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article imageChinese officials scramble to find Putin’s tiger before poachers

By Martin Laine     Oct 14, 2014 in World
Kuzya, a 23-month-old orphaned Siberian tiger that Russian President Vladimir Putin helped release back into the wild in May, has crossed into China. The last thing Chinese officials want is for Kuzya to fall victim to poachers.
The tiger had been fitted with a transmitter and Russian wildlife officials who had been tracking it informed the Chinese government Thursday that the animal had crossed the Amur River into China’s Heilongjiang Province, about 300 miles from where he was released, according to an article in USA Today.
Siberian tigers, native to Russia’s boreal taiga are an endangered species. With the help government programs, they have made a comeback in recent years, and now number 370 to 450 in the wild, up from just 40 in the 1940s, according to an article in the New York Times.
Not so on the Chinese side of the Amur, where even though hunting is illegal, poaching is rampant to meet the demand for tiger parts. The going rate for a tiger carcass in $10,000.
Chinese wildlife experts immediately converged on the area, setting up a network of 60 infrared cameras and dismantling illegal tiger traps. On Saturday, they reported finding signs of the tiger - tracks and feces.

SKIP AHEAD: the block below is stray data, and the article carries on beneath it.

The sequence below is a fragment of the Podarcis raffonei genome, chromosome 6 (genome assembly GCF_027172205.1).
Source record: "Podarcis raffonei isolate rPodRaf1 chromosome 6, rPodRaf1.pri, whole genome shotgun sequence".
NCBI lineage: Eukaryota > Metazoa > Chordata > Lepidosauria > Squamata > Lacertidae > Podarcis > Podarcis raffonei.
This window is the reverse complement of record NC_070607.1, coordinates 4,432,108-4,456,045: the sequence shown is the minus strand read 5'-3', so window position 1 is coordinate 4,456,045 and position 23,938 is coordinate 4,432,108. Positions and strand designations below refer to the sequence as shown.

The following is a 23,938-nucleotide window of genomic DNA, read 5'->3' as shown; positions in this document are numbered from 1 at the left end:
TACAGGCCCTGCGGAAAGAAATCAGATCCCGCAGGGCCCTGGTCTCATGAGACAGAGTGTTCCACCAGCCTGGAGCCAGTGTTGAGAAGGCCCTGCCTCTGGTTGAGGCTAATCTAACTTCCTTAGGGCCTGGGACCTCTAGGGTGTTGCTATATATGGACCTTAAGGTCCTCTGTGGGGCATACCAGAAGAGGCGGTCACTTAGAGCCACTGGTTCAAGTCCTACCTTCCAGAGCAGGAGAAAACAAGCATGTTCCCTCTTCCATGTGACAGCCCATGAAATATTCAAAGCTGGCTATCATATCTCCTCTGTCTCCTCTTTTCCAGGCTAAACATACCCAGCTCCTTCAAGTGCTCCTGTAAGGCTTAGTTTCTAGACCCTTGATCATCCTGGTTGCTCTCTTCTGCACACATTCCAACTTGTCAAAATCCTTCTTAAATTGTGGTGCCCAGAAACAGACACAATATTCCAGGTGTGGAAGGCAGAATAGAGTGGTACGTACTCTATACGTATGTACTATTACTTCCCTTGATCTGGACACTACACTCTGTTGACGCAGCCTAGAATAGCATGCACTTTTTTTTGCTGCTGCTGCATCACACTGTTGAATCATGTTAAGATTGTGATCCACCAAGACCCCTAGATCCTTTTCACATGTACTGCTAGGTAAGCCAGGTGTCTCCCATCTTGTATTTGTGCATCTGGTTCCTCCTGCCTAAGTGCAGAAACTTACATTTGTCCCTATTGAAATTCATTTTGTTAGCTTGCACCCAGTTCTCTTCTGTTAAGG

Some news outlets took the opportunity to poke a little fun at Putin’s expense.
“Fearing the economic situation in his home country, and excited about the opportunities available in China, Kuzya … moved to China Friday,” read an article on the Shanghaist website. The same article quotes a Russian newspaper that apparently wrote “There is still hope that Kuzya will be sensible and swim back.”
Russian and Chinese officials see nothing funny in the incident. The two governments have grown closer recently, especially as western countries have imposed economic sanctions on Russia for its actions against Ukraine.
Vitaly Timchenko, head of Russian Environment Industry, said his agency “hopes our Chinese colleagues will ensure that the fate of the predator follows the framework of international cooperation.”
Meanwhile, there is a report that a second Siberian tiger, Ilona, released at the same time as Kuzya, has been spotted wandering along the Amur River, but has not yet crossed into China.
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